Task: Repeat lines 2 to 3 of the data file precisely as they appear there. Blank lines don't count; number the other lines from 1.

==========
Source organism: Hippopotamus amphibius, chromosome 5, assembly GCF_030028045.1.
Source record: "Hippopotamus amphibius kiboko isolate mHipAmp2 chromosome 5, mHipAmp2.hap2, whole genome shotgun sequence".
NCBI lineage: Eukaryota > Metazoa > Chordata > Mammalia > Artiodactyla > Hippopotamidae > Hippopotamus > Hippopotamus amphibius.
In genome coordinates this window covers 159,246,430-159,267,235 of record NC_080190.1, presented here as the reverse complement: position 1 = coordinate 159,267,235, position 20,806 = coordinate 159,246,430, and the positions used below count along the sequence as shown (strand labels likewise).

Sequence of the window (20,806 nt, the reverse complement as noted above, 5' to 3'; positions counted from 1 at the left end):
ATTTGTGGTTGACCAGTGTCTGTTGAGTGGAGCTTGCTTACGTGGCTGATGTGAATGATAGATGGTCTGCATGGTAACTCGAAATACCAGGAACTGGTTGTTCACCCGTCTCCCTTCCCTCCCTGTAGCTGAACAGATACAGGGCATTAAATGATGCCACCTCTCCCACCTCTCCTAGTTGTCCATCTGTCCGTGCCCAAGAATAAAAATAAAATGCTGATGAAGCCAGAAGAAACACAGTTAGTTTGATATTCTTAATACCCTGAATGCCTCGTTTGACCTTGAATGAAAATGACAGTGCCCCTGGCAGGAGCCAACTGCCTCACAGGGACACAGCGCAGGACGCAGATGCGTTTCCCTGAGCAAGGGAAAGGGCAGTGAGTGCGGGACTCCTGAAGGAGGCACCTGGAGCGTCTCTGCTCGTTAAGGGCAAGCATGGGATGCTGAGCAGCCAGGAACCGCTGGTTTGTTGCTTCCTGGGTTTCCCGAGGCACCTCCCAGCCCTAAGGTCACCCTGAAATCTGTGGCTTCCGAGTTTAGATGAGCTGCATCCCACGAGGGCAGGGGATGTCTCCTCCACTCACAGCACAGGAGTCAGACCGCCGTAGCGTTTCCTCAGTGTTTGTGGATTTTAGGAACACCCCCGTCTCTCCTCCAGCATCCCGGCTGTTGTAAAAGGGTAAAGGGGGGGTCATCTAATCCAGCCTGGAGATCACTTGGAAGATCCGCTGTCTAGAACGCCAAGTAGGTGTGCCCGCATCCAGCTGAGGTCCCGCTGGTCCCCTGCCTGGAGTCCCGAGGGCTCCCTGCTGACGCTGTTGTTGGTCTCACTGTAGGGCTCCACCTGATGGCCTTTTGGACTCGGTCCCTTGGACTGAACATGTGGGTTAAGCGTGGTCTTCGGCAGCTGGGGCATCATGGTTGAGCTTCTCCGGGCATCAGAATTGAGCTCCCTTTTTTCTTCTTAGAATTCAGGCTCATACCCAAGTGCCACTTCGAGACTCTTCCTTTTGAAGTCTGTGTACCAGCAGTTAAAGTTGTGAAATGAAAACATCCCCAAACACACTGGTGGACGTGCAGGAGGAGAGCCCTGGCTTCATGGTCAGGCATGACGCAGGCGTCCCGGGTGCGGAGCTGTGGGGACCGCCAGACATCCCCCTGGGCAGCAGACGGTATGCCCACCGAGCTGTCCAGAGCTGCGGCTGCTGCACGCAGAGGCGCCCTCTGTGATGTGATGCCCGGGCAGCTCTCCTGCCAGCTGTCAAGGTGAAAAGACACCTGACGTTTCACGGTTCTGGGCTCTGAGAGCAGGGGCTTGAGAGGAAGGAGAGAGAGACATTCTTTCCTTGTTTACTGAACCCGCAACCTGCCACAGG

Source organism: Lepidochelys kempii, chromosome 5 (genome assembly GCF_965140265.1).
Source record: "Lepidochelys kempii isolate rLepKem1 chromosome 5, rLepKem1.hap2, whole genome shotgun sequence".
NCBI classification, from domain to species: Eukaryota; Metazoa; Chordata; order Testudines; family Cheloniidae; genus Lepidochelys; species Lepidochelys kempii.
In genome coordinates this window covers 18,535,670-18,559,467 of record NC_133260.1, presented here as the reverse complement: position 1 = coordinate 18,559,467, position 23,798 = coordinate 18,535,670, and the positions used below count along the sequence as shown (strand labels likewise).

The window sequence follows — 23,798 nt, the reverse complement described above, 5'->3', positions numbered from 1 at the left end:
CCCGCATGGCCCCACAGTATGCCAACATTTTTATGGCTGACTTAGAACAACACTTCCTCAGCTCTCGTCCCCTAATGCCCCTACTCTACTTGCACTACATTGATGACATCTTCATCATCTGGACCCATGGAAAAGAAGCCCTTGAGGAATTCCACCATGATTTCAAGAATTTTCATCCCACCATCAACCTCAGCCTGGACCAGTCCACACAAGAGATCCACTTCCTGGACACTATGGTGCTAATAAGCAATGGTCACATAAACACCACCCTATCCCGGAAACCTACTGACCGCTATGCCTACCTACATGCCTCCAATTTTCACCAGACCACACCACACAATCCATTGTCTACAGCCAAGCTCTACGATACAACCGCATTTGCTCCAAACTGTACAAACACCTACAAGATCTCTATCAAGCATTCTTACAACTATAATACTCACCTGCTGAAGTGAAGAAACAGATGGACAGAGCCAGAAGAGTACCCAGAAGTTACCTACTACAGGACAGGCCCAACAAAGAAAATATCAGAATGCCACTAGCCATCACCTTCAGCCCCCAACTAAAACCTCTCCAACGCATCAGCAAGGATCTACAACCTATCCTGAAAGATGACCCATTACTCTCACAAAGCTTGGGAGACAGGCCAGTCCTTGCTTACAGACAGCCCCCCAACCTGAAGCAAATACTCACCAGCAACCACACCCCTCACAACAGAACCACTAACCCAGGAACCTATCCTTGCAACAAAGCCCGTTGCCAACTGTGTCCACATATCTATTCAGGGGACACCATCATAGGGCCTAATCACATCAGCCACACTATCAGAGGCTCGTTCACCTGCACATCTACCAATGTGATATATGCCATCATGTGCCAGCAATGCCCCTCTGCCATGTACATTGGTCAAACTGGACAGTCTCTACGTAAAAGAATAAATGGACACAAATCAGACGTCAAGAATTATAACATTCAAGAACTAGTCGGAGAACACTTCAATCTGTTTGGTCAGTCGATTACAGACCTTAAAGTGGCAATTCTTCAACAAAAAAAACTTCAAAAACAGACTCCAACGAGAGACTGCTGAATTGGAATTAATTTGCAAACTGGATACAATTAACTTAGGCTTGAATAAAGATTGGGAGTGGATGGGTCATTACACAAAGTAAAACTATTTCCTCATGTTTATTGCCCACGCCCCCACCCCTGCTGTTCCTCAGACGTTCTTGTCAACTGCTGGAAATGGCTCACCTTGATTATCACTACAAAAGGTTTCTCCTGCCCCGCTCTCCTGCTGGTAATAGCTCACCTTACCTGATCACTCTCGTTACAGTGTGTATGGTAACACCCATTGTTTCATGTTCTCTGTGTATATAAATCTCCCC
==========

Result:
Source record: "Hippopotamus amphibius kiboko isolate mHipAmp2 chromosome 5, mHipAmp2.hap2, whole genome shotgun sequence".
NCBI lineage: Eukaryota > Metazoa > Chordata > Mammalia > Artiodactyla > Hippopotamidae > Hippopotamus > Hippopotamus amphibius.